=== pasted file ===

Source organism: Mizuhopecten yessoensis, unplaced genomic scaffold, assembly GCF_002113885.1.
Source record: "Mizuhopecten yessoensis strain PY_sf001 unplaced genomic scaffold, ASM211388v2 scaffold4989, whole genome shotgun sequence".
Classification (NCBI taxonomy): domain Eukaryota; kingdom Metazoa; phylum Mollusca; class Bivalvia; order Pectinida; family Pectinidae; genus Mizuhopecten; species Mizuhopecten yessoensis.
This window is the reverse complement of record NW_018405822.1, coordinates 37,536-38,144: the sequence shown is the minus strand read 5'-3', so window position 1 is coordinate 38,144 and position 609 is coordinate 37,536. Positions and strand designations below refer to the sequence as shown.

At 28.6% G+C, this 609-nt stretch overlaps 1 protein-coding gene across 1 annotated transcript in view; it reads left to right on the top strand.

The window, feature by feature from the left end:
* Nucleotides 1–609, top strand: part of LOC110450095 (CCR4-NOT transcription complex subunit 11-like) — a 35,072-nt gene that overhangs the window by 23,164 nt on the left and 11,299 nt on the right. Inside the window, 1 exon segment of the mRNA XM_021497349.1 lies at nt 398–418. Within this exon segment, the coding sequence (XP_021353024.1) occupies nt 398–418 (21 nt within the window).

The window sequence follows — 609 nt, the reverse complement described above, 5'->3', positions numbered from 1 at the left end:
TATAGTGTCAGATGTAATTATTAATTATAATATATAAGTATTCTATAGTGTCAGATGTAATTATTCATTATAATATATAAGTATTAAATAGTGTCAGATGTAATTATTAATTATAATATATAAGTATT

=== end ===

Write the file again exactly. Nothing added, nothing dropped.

Source organism: Mizuhopecten yessoensis, unplaced genomic scaffold, assembly GCF_002113885.1.
Source record: "Mizuhopecten yessoensis strain PY_sf001 unplaced genomic scaffold, ASM211388v2 scaffold4989, whole genome shotgun sequence".
Classification (NCBI taxonomy): domain Eukaryota; kingdom Metazoa; phylum Mollusca; class Bivalvia; order Pectinida; family Pectinidae; genus Mizuhopecten; species Mizuhopecten yessoensis.
This window is the reverse complement of record NW_018405822.1, coordinates 37,536-38,144: the sequence shown is the minus strand read 5'-3', so window position 1 is coordinate 38,144 and position 609 is coordinate 37,536. Positions and strand designations below refer to the sequence as shown.

At 28.6% G+C, this 609-nt stretch overlaps 1 protein-coding gene across 1 annotated transcript in view; it reads left to right on the top strand.

The window, feature by feature from the left end:
* Nucleotides 1–609, top strand: part of LOC110450095 (CCR4-NOT transcription complex subunit 11-like) — a 35,072-nt gene that overhangs the window by 23,164 nt on the left and 11,299 nt on the right. Inside the window, 1 exon segment of the mRNA XM_021497349.1 lies at nt 398–418. Within this exon segment, the coding sequence (XP_021353024.1) occupies nt 398–418 (21 nt within the window).

The window sequence follows — 609 nt, the reverse complement described above, 5'->3', positions numbered from 1 at the left end:
TATAGTGTCAGATGTAATTATTAATTATAATATATAAGTATTCTATAGTGTCAGATGTAATTATTCATTATAATATATAAGTATTAAATAGTGTCAGATGTAATTATTAATTATAATATATAAGTATT